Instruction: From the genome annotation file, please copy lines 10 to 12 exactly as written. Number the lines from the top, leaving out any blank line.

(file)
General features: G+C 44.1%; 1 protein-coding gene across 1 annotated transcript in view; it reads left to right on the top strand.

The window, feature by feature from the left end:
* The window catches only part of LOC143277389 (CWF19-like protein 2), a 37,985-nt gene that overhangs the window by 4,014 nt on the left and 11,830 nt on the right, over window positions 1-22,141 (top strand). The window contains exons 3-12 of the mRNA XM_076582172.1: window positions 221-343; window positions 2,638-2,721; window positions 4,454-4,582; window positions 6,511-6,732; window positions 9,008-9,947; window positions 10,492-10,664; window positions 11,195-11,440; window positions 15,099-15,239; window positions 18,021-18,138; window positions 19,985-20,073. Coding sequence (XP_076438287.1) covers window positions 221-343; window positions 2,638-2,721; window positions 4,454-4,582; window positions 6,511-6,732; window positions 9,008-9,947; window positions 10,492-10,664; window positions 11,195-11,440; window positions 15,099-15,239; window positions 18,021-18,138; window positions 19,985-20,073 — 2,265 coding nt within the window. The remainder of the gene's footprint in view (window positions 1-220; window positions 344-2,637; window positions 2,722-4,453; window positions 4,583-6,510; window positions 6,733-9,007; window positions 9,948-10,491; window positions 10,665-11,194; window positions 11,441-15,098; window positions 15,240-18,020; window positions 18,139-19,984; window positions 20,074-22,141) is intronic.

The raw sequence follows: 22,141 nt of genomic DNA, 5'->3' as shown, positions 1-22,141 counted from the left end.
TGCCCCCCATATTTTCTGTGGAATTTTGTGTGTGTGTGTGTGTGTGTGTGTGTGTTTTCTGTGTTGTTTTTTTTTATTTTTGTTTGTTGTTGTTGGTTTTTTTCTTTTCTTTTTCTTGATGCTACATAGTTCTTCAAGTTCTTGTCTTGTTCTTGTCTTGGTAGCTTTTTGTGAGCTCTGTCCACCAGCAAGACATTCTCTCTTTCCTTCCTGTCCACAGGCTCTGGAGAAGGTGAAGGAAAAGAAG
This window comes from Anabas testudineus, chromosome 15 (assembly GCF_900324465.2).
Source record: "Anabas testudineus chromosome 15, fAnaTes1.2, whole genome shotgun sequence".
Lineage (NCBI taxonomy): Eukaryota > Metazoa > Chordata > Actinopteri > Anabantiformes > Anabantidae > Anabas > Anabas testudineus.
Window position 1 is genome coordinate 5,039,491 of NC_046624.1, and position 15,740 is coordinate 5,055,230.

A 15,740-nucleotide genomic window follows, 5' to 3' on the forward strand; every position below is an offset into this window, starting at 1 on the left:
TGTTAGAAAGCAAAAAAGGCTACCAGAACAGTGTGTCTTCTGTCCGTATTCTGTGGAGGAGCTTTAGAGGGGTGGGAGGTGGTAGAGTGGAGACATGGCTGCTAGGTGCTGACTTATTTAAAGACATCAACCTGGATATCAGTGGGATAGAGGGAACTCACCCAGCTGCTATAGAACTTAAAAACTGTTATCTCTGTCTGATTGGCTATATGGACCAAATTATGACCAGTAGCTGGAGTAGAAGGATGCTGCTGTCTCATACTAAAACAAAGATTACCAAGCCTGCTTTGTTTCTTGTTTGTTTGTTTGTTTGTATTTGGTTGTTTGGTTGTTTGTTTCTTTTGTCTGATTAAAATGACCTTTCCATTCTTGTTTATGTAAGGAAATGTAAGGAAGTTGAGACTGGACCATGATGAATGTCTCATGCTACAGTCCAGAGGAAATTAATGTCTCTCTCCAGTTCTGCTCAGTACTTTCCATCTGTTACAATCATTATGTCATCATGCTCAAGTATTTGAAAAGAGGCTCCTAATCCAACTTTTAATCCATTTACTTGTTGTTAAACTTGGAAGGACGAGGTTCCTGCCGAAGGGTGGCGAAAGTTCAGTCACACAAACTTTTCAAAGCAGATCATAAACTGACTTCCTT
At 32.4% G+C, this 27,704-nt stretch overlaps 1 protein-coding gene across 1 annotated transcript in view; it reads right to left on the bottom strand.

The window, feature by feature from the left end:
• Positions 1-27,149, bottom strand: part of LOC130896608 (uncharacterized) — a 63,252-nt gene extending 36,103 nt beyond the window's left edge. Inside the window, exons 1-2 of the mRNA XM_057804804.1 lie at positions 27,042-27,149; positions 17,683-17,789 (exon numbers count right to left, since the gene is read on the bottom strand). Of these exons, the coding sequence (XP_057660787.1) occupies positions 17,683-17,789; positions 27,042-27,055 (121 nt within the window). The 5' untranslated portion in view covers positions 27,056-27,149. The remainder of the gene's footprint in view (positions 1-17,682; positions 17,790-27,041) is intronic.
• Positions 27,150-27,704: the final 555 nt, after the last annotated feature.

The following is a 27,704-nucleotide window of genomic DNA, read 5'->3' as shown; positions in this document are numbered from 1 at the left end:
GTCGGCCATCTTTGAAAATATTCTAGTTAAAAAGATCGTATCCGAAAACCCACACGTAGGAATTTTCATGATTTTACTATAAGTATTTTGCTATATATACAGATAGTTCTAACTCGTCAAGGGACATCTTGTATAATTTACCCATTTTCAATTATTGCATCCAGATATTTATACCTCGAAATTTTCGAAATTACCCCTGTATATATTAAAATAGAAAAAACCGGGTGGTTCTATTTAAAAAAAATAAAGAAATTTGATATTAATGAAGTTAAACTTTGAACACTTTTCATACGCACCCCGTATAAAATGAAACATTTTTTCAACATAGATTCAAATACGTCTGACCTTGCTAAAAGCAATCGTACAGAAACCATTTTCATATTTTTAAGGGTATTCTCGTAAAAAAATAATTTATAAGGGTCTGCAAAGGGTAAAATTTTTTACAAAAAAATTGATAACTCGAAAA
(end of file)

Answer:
A 15,740-nucleotide genomic window follows, 5' to 3' on the forward strand; every position below is an offset into this window, starting at 1 on the left:
TGTTAGAAAGCAAAAAAGGCTACCAGAACAGTGTGTCTTCTGTCCGTATTCTGTGGAGGAGCTTTAGAGGGGTGGGAGGTGGTAGAGTGGAGACATGGCTGCTAGGTGCTGACTTATTTAAAGACATCAACCTGGATATCAGTGGGATAGAGGGAACTCACCCAGCTGCTATAGAACTTAAAAACTGTTATCTCTGTCTGATTGGCTATATGGACCAAATTATGACCAGTAGCTGGAGTAGAAGGATGCTGCTGTCTCATACTAAAACAAAGATTACCAAGCCTGCTTTGTTTCTTGTTTGTTTGTTTGTTTGTATTTGGTTGTTTGGTTGTTTGTTTCTTTTGTCTGATTAAAATGACCTTTCCATTCTTGTTTATGTAAGGAAATGTAAGGAAGTTGAGACTGGACCATGATGAATGTCTCATGCTACAGTCCAGAGGAAATTAATGTCTCTCTCCAGTTCTGCTCAGTACTTTCCATCTGTTACAATCATTATGTCATCATGCTCAAGTATTTGAAAAGAGGCTCCTAATCCAACTTTTAATCCATTTACTTGTTGTTAAACTTGGAAGGACGAGGTTCCTGCCGAAGGGTGGCGAAAGTTCAGTCACACAAACTTTTCAAAGCAGATCATAAACTGACTTCCTT
At 32.4% G+C, this 27,704-nt stretch overlaps 1 protein-coding gene across 1 annotated transcript in view; it reads right to left on the bottom strand.